Border police check a tunnel used by smugglers in Shenzhen, Guangdong province, on Tuesday. The 40-meter link to Hong Kong starts in a garage at an apartment building.
New ways of smuggling goods to Guangdong province from neighboring Hong Kong — including underground passages and sky ropes — have become more common, a border patrol officer said on Wednesday.
Goods smuggled from Hong Kong are mostly electronic products, which are less expensive than similar items on the mainland, said Mo Shu, inspection head of the sixth branch of the Frontier Defense Corps of Guangdong province.
“This year we found that smugglers really like to use underground passages and sky ropes to smuggle such goods,” Mo said.
Mo said that in the past, smugglers usually used trucks and ships. But sources with the provincial border patrol authority said it had uncovered four cases this year in which smugglers moved goods through underground passages.
The goods included more than 500 smartphones, 140 Apple iPads and more than 400 hard drives.
In a separate case, smugglers used underground culverts to illegally move ivory into Shenzhen, which borders Hong Kong, the authority said.
“In such cases, smugglers loaded goods on boats in Hong Kong, then transported goods through designated underground culverts to Shenzhen,” Mo said.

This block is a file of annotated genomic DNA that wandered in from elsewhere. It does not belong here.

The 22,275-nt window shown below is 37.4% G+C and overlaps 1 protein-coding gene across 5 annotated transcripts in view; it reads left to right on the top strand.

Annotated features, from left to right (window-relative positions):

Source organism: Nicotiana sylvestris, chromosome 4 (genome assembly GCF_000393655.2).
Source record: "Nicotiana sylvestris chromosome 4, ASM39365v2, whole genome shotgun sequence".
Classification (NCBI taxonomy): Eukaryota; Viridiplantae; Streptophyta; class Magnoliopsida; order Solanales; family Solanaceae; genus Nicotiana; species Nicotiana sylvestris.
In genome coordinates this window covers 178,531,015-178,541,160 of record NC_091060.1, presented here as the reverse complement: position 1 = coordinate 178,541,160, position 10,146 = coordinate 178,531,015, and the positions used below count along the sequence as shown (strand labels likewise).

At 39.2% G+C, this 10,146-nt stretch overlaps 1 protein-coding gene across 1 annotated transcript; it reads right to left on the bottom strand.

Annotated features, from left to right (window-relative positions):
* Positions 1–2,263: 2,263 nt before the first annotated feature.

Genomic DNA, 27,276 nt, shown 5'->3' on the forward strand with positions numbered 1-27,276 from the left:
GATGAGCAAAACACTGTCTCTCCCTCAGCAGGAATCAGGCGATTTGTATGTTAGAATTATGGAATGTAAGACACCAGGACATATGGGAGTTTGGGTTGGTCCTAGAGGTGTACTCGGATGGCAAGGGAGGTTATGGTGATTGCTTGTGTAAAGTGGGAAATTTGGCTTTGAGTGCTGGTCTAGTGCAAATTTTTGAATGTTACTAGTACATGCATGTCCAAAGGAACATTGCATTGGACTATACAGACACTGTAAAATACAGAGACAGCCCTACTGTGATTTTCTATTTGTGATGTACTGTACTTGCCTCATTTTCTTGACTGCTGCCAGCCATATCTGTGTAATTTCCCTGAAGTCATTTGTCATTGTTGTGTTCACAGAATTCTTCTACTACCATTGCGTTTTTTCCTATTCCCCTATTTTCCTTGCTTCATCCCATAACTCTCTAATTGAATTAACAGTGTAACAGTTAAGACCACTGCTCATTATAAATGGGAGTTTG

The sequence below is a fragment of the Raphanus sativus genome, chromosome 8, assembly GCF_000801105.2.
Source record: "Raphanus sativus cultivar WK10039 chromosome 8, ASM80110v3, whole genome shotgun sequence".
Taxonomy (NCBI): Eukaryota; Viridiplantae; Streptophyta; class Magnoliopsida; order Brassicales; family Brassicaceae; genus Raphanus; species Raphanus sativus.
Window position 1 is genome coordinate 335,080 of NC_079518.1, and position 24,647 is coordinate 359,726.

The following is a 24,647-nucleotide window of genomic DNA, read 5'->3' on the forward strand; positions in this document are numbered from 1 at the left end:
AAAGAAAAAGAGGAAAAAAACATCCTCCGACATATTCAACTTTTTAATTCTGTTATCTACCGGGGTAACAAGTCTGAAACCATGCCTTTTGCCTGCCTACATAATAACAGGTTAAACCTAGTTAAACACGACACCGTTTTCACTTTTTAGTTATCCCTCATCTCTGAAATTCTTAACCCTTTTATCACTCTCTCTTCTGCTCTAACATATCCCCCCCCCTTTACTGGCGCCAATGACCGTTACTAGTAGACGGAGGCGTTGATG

In the most recent case, border patrol soldiers in Shenzhen discovered and sealed an unfinished tunnel under a residential complex garage on Dec 19. Authorities believe the tunnel would have been used to smuggle goods from Hong Kong, sources with the Guangdong Frontier Defense Corps said.
The unfinished tunnel, which had an opening in Ganglianyi village in Shenzhen, was about 40 meters long, 80 cm wide and 1 meter tall, Mo said.
Inside the tunnel, border patrol officers found lights, ventilation pipes, carts, track, ropes and pulleys.
Police seized the equipment and arrested an owner of the garage.
“But no smugglers have been arrested. The case is still under investigation,” Mo said.
The property owner told police the garage was rented in August to a man who was later found to have used a fake identification card.
“The tunnel was intended to be used to smuggle cellphones, hard drives, tablet computers and other electronic products from Hong Kong to Guangdong to evade customs duties and other taxes,” Mo told China Daily.
The illegal shipment of goods is also well above ground, as well as under it.
Smugglers often use pulleys and ropes connecting high buildings in Hong Kong and Shenzhen, Mo said.
“Buildings between Hong Kong and Shenzhen are as close as 30 meters. Smugglers can easily put ropes and pulleys on such buildings,” Mo said.
Such smuggling usually can be accomplished within five minutes, Mo said.
Last December, border patrol officers uncovered a smuggling case in which smugglers transported more than 200 smartphones from Hong Kong to Shenzhen via ropes and pulleys.
Mo said authorities in Guangdong and Hong Kong have been cracking down on such smuggling cases.
By the end of November, border patrol authorities in Guangdong had uncovered 504 smuggling cases this year in which goods were transported from Hong Kong and Macao.
Border patrol officers inspect a hole on Tuesday. The hole was dug by smugglers in a garage to use as an underground passage linking Shenzhen, Guangdong province, and Hong Kong.